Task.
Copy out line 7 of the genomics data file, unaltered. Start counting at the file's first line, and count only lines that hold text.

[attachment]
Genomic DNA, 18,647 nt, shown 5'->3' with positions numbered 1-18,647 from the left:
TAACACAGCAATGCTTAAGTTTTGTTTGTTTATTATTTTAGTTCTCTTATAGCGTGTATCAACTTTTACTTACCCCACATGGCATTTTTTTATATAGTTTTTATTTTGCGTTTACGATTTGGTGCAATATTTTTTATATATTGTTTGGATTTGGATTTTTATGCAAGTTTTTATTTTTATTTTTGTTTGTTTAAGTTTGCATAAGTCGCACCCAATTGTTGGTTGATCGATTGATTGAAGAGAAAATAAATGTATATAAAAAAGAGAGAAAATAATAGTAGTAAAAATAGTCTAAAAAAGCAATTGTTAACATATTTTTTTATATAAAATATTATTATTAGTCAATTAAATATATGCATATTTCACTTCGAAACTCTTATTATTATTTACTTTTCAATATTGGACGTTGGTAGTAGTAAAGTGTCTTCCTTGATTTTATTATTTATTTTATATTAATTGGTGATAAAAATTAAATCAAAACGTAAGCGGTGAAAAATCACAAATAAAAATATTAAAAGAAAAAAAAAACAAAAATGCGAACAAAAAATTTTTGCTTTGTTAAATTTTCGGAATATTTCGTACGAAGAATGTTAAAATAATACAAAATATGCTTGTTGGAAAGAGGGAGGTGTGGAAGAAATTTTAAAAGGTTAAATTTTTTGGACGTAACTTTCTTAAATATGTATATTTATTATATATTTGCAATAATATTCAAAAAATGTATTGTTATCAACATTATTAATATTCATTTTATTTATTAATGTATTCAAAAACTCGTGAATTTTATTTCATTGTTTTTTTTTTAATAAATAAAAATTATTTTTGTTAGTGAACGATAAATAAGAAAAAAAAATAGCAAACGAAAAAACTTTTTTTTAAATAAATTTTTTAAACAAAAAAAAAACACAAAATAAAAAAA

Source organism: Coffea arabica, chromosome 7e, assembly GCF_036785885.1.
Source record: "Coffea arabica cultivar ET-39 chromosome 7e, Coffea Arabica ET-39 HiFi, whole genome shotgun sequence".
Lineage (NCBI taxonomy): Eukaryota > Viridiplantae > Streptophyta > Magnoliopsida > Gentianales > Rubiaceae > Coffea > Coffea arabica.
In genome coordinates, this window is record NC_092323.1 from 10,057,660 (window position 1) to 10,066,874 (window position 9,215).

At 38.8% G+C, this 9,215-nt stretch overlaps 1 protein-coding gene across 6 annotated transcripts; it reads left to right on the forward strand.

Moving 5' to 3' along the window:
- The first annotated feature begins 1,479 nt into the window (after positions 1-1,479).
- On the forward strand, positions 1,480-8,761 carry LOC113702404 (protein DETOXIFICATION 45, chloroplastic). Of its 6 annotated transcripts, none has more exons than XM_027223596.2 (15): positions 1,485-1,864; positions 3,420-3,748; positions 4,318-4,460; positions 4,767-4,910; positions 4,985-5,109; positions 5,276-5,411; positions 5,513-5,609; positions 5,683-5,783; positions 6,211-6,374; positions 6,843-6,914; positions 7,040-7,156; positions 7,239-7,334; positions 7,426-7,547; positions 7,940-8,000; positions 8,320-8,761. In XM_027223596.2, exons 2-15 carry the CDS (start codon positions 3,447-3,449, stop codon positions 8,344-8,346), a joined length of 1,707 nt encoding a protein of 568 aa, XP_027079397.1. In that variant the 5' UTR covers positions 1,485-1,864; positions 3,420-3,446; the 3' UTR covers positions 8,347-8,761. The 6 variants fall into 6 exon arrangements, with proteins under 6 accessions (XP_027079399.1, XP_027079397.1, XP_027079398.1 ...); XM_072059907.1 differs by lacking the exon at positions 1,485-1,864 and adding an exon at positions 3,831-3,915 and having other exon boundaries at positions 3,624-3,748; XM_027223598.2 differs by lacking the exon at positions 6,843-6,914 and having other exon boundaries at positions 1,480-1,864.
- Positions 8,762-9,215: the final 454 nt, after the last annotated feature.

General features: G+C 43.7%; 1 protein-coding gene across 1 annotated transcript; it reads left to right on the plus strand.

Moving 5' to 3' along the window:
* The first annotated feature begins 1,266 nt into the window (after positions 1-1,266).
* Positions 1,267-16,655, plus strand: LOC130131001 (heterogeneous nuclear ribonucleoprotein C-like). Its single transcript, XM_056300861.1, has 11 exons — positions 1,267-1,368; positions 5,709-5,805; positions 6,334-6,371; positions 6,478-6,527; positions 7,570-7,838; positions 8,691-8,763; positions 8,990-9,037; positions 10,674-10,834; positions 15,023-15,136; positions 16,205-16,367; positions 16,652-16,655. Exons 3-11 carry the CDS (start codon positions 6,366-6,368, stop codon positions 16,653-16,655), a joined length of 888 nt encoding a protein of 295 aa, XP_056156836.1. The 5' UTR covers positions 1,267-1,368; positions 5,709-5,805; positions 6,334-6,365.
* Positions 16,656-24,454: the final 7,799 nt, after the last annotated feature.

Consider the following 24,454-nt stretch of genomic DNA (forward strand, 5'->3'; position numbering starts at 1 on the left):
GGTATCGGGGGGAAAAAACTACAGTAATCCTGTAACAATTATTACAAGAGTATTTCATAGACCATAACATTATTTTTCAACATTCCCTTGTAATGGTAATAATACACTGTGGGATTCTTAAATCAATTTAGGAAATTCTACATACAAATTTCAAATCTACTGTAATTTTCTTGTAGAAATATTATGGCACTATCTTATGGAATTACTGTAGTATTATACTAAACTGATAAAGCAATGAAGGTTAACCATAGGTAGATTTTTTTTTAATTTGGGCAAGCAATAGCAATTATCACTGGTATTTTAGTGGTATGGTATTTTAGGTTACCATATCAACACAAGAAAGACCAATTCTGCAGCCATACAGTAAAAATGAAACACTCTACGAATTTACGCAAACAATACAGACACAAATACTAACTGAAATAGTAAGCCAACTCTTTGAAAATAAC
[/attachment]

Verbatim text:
At 38.8% G+C, this 9,215-nt stretch overlaps 1 protein-coding gene across 6 annotated transcripts; it reads left to right on the forward strand.